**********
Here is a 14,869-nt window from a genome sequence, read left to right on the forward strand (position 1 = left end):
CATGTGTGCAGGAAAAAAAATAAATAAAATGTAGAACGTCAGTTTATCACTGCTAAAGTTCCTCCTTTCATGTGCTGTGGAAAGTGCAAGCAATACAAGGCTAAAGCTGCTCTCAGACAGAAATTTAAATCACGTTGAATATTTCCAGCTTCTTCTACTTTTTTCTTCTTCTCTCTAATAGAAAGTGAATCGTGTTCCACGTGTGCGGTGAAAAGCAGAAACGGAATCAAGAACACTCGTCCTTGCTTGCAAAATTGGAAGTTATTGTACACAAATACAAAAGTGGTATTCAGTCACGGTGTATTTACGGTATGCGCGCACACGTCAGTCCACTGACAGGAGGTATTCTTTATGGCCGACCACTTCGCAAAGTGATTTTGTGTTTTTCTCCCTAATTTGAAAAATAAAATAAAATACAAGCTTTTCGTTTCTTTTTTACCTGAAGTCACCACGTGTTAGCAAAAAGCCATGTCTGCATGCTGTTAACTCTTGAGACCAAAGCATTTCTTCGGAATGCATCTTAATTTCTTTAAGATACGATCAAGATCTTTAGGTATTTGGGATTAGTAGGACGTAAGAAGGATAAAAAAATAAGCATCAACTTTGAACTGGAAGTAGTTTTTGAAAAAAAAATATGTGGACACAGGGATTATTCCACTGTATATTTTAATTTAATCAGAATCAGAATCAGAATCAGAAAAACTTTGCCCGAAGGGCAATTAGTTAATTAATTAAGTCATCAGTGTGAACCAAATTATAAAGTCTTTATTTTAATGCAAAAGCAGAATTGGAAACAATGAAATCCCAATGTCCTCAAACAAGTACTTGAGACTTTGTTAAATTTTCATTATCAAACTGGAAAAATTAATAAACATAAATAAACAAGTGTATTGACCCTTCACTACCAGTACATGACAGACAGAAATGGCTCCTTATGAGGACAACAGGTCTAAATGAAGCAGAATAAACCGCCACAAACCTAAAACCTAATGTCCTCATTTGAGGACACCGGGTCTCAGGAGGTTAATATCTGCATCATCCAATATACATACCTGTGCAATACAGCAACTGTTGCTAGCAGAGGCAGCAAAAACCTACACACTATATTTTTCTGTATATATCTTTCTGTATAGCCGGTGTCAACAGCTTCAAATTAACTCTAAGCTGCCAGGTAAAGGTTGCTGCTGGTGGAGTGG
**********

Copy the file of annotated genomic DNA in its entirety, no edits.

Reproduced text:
Here is a 14,869-nt window from a genome sequence, read left to right on the forward strand (position 1 = left end):
CATGTGTGCAGGAAAAAAAATAAATAAAATGTAGAACGTCAGTTTATCACTGCTAAAGTTCCTCCTTTCATGTGCTGTGGAAAGTGCAAGCAATACAAGGCTAAAGCTGCTCTCAGACAGAAATTTAAATCACGTTGAATATTTCCAGCTTCTTCTACTTTTTTCTTCTTCTCTCTAATAGAAAGTGAATCGTGTTCCACGTGTGCGGTGAAAAGCAGAAACGGAATCAAGAACACTCGTCCTTGCTTGCAAAATTGGAAGTTATTGTACACAAATACAAAAGTGGTATTCAGTCACGGTGTATTTACGGTATGCGCGCACACGTCAGTCCACTGACAGGAGGTATTCTTTATGGCCGACCACTTCGCAAAGTGATTTTGTGTTTTTCTCCCTAATTTGAAAAATAAAATAAAATACAAGCTTTTCGTTTCTTTTTTACCTGAAGTCACCACGTGTTAGCAAAAAGCCATGTCTGCATGCTGTTAACTCTTGAGACCAAAGCATTTCTTCGGAATGCATCTTAATTTCTTTAAGATACGATCAAGATCTTTAGGTATTTGGGATTAGTAGGACGTAAGAAGGATAAAAAAATAAGCATCAACTTTGAACTGGAAGTAGTTTTTGAAAAAAAAATATGTGGACACAGGGATTATTCCACTGTATATTTTAATTTAATCAGAATCAGAATCAGAATCAGAAAAACTTTGCCCGAAGGGCAATTAGTTAATTAATTAAGTCATCAGTGTGAACCAAATTATAAAGTCTTTATTTTAATGCAAAAGCAGAATTGGAAACAATGAAATCCCAATGTCCTCAAACAAGTACTTGAGACTTTGTTAAATTTTCATTATCAAACTGGAAAAATTAATAAACATAAATAAACAAGTGTATTGACCCTTCACTACCAGTACATGACAGACAGAAATGGCTCCTTATGAGGACAACAGGTCTAAATGAAGCAGAATAAACCGCCACAAACCTAAAACCTAATGTCCTCATTTGAGGACACCGGGTCTCAGGAGGTTAATATCTGCATCATCCAATATACATACCTGTGCAATACAGCAACTGTTGCTAGCAGAGGCAGCAAAAACCTACACACTATATTTTTCTGTATATATCTTTCTGTATAGCCGGTGTCAACAGCTTCAAATTAACTCTAAGCTGCCAGGTAAAGGTTGCTGCTGGTGGAGTGG